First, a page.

Energy & Environment

Antarctic ozone hole shrinks slightly

In this NASA false-color image, the blue and purple shows the hole in Earth’s protective ozone layer over Antarctica on Oct. 5, 2022. It has generally been shrinking but grew to a moderately large size this year because of weather conditions. (NASA via AP)

The hole in the Antarctic ozone layer shrank to about 8.9 million square miles in 2022, continuing a year-over-year trend, according to the latest data from NASA and the National Oceanic and Atmospheric Administration (NOAA).

The stratospheric layer, which absorbs the majority of hazardous ultraviolet radiation from the sun, thins above the Antarctic during the region’s spring season, which extends from September to December. Chemicals from man-made substances attach to polar clouds throughout the region’s winter and then damage the layer once the sun rises.

“Over time, steady progress is being made, and the hole is getting smaller,” said Paul Newman, chief scientist for Earth sciences at NASA’s Goddard Space Flight Center, said in a statement. “We see some wavering as weather changes and other factors make the numbers wiggle slightly from day to day and week to week. But overall, we see it decreasing through the past two decades. The elimination of ozone-depleting substances through the Montreal Protocol is shrinking the hole.”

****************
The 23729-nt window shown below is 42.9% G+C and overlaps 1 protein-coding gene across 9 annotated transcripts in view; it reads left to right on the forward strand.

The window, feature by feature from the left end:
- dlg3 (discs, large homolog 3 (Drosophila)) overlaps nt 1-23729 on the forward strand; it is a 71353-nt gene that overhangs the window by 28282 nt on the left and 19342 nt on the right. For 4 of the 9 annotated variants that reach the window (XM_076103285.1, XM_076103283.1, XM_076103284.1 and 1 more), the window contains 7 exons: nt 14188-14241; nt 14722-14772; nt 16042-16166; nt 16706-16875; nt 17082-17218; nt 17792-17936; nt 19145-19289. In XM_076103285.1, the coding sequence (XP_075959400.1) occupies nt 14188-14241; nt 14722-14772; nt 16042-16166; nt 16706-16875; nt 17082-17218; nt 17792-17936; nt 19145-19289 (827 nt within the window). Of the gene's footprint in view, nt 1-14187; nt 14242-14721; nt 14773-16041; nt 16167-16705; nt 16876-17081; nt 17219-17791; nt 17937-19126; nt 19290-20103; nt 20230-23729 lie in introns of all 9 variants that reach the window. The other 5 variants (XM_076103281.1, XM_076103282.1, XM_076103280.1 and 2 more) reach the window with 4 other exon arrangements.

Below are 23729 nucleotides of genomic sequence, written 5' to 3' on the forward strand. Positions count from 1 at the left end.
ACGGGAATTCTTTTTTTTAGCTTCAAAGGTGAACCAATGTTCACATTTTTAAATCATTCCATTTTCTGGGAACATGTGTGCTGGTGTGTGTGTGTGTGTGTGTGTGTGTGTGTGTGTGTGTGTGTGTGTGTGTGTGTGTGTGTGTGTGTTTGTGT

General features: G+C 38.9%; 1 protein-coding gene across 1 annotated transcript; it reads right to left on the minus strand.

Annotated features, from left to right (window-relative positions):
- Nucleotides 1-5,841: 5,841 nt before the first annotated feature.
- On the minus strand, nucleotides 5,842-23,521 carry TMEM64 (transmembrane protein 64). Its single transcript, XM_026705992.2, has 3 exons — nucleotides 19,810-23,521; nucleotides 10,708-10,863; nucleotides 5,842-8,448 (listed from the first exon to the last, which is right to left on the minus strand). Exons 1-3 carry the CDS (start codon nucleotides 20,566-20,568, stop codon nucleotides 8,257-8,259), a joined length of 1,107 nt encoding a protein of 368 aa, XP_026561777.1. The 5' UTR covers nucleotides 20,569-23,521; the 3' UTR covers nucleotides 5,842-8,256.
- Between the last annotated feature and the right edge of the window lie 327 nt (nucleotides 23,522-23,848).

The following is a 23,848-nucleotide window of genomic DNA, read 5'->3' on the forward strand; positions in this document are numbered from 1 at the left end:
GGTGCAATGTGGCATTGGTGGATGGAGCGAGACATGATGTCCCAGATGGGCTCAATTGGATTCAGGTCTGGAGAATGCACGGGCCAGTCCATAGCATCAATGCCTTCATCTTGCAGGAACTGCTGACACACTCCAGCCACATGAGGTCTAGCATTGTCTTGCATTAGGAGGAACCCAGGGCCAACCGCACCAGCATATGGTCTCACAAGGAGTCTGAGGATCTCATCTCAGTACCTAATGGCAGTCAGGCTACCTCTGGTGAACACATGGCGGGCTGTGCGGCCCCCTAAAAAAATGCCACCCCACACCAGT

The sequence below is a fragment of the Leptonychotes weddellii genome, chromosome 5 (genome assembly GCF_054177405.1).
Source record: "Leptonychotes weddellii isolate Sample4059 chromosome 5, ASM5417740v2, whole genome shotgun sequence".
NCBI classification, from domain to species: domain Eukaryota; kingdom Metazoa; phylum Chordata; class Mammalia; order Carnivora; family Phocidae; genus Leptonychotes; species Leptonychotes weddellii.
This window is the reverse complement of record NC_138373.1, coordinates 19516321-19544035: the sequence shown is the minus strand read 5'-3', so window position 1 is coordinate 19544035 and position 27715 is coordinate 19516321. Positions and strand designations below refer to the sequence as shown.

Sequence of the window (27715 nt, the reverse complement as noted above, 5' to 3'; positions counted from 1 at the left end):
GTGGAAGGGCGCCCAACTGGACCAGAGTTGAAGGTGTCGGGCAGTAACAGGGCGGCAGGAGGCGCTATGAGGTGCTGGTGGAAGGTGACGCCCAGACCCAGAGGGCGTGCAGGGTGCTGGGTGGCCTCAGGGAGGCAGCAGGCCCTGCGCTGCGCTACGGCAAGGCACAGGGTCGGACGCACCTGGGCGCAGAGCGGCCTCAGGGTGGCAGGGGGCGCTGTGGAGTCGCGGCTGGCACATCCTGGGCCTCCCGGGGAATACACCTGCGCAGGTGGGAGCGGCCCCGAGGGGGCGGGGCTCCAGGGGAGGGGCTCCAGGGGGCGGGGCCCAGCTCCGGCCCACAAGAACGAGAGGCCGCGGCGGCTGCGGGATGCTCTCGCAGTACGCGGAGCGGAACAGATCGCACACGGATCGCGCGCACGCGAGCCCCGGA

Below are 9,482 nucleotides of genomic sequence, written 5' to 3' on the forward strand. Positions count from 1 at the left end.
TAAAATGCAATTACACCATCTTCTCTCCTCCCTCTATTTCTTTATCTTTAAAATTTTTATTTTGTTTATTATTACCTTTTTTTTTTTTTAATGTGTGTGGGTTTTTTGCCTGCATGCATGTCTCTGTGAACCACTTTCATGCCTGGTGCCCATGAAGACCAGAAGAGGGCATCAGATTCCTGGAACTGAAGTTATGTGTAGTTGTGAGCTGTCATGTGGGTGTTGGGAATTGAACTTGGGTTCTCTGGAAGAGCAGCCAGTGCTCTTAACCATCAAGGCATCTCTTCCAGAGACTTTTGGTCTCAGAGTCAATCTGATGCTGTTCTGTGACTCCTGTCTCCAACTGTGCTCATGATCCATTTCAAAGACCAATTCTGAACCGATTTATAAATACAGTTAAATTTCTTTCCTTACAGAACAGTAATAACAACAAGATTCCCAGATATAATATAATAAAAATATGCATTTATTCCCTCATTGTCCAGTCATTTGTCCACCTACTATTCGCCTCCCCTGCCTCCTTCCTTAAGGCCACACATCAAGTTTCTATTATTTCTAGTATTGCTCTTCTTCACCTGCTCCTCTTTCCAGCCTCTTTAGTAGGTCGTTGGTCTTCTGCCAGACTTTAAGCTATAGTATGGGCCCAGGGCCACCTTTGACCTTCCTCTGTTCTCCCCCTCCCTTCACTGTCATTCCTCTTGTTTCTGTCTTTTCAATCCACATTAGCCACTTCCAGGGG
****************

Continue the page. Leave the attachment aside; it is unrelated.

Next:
Atmospheric scientists had been concerned the January eruption of the Hunga Tonga-Hunga Ha’apai volcano in the South Pacific could lead to a wider than usual hole after a 1991 eruption had similar effects, but no such extra depletion was apparent in the data.

This year, NASA and NOAA researchers determined the ozone hole reached a single-day maximum width of 10.2 million square miles early this October but has been shrinking since. Last year, the maximum width was about 9.6 millions square miles and, as in 2022, began shrinking in mid-October.

The 1987 Montreal Protocol ended the production of many of the substances that caused the hole in the layer, leading to a steady recovery since it took effect. NASA estimated in 2021 that the hole would have been about 1.5 million square miles larger with the early 21st century’s levels of atmospheric chlorine levels from those products.

Tags NASA National Oceanic and Atmospheric Administration NOAA ozone layer
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